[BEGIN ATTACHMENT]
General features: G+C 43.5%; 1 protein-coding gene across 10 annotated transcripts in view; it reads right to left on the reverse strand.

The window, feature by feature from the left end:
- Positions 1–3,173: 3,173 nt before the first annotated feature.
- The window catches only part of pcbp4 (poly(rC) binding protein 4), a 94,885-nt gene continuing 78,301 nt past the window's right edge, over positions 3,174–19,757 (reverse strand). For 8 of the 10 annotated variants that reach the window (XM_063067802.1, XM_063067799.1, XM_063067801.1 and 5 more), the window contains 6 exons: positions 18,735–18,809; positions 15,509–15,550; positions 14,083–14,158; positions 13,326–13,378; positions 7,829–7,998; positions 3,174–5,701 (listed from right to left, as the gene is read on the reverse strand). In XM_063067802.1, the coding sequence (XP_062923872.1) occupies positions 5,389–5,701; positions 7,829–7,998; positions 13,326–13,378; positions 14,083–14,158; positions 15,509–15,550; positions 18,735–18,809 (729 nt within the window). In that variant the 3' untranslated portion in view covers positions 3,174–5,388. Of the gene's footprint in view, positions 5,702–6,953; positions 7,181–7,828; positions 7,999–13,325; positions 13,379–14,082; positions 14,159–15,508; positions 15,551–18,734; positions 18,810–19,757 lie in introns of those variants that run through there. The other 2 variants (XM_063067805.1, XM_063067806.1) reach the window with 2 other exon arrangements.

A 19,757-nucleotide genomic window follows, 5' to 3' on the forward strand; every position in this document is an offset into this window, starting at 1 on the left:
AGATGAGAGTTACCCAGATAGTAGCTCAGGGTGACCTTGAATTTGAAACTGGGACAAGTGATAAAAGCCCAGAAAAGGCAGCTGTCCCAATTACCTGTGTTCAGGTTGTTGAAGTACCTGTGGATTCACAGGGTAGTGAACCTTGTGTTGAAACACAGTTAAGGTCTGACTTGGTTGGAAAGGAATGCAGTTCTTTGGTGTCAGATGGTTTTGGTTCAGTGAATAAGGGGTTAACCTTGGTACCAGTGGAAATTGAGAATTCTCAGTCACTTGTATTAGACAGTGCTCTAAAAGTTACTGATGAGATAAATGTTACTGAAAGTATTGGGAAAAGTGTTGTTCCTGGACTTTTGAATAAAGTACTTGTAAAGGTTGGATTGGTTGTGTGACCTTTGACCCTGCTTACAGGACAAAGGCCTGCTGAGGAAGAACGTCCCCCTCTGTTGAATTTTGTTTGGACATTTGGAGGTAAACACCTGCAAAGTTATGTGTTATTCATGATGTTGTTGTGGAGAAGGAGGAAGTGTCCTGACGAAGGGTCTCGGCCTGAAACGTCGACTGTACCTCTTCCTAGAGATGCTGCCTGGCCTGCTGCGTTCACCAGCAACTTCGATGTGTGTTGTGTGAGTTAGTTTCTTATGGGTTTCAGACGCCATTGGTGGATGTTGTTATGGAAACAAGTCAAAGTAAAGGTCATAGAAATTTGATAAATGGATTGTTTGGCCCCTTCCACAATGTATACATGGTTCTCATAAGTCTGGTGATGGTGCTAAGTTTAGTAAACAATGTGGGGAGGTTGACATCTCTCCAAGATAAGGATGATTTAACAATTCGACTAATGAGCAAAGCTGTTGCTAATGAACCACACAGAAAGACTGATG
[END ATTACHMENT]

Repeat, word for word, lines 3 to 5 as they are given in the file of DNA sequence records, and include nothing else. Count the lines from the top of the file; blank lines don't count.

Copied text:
- Positions 1–3,173: 3,173 nt before the first annotated feature.
- The window catches only part of pcbp4 (poly(rC) binding protein 4), a 94,885-nt gene continuing 78,301 nt past the window's right edge, over positions 3,174–19,757 (reverse strand). For 8 of the 10 annotated variants that reach the window (XM_063067802.1, XM_063067799.1, XM_063067801.1 and 5 more), the window contains 6 exons: positions 18,735–18,809; positions 15,509–15,550; positions 14,083–14,158; positions 13,326–13,378; positions 7,829–7,998; positions 3,174–5,701 (listed from right to left, as the gene is read on the reverse strand). In XM_063067802.1, the coding sequence (XP_062923872.1) occupies positions 5,389–5,701; positions 7,829–7,998; positions 13,326–13,378; positions 14,083–14,158; positions 15,509–15,550; positions 18,735–18,809 (729 nt within the window). In that variant the 3' untranslated portion in view covers positions 3,174–5,388. Of the gene's footprint in view, positions 5,702–6,953; positions 7,181–7,828; positions 7,999–13,325; positions 13,379–14,082; positions 14,159–15,508; positions 15,551–18,734; positions 18,810–19,757 lie in introns of those variants that run through there. The other 2 variants (XM_063067805.1, XM_063067806.1) reach the window with 2 other exon arrangements.

A 19,757-nucleotide genomic window follows, 5' to 3' on the forward strand; every position in this document is an offset into this window, starting at 1 on the left: